Since we are basically done with Friday PhotoEssays for the year, I am going to switch gears a little bit and do a few more “Year in Review” posts to wrap up this year’s garden. We’ve already done the heirloom tomatoes, and today we are going to take on the Taste of India garden.
Cumin: We never managed to get the seeds to germinate. I don’t know if it was them or us, but we’ll have to give in a try another time.
Ajwain/Cuban Oregano: This plant started as a tiny transplant that I thought for sure was going to bite the dust. And then it turned into this sprawling monster! Needless to say, it loved the summer. It did start showing cold injury once we got down to the 40s overnight. Unfortunately, I never got around to figuring out how to cook with it, so it was an attractive plant, but not overly useful.
‘Kesar’ Red Carrots: These carrots had huge tops, and the roots were decent sized as well. They were more purple than red, although a commenter did say that the name of the carrot indicated the more purple color than what we would typically call red. Unfortunately, we got a late start with them, since the seeds didn’t germinate readily. (Again, probably more us than them.) This meant that by the time we harvested, the carrots were pretty bitter due to the heat.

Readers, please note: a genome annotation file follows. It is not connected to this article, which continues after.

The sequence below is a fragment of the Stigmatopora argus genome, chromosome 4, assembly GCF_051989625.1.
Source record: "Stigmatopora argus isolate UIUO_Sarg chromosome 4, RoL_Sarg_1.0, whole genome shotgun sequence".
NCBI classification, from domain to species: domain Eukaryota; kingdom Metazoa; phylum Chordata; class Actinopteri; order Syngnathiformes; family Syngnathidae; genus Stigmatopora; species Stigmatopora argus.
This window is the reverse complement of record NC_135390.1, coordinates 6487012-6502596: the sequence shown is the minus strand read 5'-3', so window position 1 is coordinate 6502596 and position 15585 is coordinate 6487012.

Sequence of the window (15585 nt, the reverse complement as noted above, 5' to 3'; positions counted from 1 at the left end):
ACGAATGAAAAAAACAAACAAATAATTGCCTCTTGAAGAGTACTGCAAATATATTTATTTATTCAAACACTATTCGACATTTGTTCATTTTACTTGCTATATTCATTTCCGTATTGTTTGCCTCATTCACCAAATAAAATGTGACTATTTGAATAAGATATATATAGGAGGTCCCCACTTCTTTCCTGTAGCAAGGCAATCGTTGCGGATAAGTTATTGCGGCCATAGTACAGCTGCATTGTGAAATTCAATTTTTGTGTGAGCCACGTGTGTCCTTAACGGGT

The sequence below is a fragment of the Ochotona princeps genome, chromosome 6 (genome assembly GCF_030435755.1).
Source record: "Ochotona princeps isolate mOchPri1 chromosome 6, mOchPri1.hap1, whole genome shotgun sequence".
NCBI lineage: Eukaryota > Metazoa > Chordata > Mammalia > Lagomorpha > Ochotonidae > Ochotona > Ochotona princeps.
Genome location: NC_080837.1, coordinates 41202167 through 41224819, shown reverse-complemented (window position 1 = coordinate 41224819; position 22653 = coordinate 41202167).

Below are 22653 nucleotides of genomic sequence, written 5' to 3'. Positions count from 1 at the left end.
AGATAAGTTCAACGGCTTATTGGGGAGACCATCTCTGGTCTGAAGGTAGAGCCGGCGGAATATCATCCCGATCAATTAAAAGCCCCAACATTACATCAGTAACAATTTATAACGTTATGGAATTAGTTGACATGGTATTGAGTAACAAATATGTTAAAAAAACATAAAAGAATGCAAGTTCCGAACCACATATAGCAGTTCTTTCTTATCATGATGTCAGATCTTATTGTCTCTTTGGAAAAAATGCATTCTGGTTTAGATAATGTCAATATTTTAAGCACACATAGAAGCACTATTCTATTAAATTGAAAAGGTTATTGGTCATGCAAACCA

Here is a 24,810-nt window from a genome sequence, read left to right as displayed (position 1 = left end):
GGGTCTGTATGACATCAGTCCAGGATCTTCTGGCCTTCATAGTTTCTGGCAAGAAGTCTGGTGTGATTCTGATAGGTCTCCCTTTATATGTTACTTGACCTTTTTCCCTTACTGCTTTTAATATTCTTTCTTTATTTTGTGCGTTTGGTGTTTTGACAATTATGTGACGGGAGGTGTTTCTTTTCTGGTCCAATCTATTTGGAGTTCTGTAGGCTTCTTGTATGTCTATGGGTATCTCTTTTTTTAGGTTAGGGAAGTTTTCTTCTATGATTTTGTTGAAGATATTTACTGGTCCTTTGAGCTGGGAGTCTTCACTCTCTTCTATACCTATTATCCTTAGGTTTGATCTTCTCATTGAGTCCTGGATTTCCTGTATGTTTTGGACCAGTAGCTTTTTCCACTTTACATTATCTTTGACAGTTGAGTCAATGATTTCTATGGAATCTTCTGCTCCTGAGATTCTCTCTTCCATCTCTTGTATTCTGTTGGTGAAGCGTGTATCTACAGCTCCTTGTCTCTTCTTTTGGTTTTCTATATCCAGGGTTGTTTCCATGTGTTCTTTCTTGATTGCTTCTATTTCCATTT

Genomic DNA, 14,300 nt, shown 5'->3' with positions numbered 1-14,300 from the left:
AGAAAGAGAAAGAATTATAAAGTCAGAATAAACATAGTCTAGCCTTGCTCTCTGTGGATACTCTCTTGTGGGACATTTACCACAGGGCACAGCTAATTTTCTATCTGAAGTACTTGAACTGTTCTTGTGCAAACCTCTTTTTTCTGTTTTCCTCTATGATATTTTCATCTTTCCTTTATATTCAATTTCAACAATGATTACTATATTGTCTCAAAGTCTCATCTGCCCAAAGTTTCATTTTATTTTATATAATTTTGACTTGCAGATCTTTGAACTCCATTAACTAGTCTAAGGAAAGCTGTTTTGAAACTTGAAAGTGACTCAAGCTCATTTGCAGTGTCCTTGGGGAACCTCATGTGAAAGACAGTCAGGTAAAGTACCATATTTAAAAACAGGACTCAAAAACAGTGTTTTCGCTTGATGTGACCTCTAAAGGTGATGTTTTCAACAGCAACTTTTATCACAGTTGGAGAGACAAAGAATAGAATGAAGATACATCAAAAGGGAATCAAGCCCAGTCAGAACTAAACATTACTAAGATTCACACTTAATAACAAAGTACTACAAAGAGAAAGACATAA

‘Samurai’ Red Carrot: More red colored than the ‘Kesar,’ these carrots also suffered from summer heat bitterness. Ugh.
‘Dulhan’ Pepper: This was a round, flat pepper that started pale cream/white and turned red. It was a sweet pepper with a little kick to it. It did fine, although by later in the summer it was getting too much shade from the trellises and didn’t produce very well.
‘Jwala’ Pepper: This hot pepper did great, as most hot peppers are prone to do in Kansas summers.
‘Sagar’ Spinach: This spinach was a little bit slower to germinate than our regular spinach varieties, and the leaves were much more tender and succulent. I think that flavor-wise it was a little stronger flavored. Maybe a little more reminiscent of mustard or kale? It was no more heat/bolt resistant than other varieties, which I was hoping for. I’m curious to see how it compares to the other spinach when it gets cold next week, but I’m not expecting it to survive like our other spinaches.
‘Basanti’ Mustard Greens: If you like mustard greens, this was a great, fast-growing variety. We had a hard time keeping up with it in the spring. It did bolt earlier than I thought it might, but we were really tired of mustard greens by then.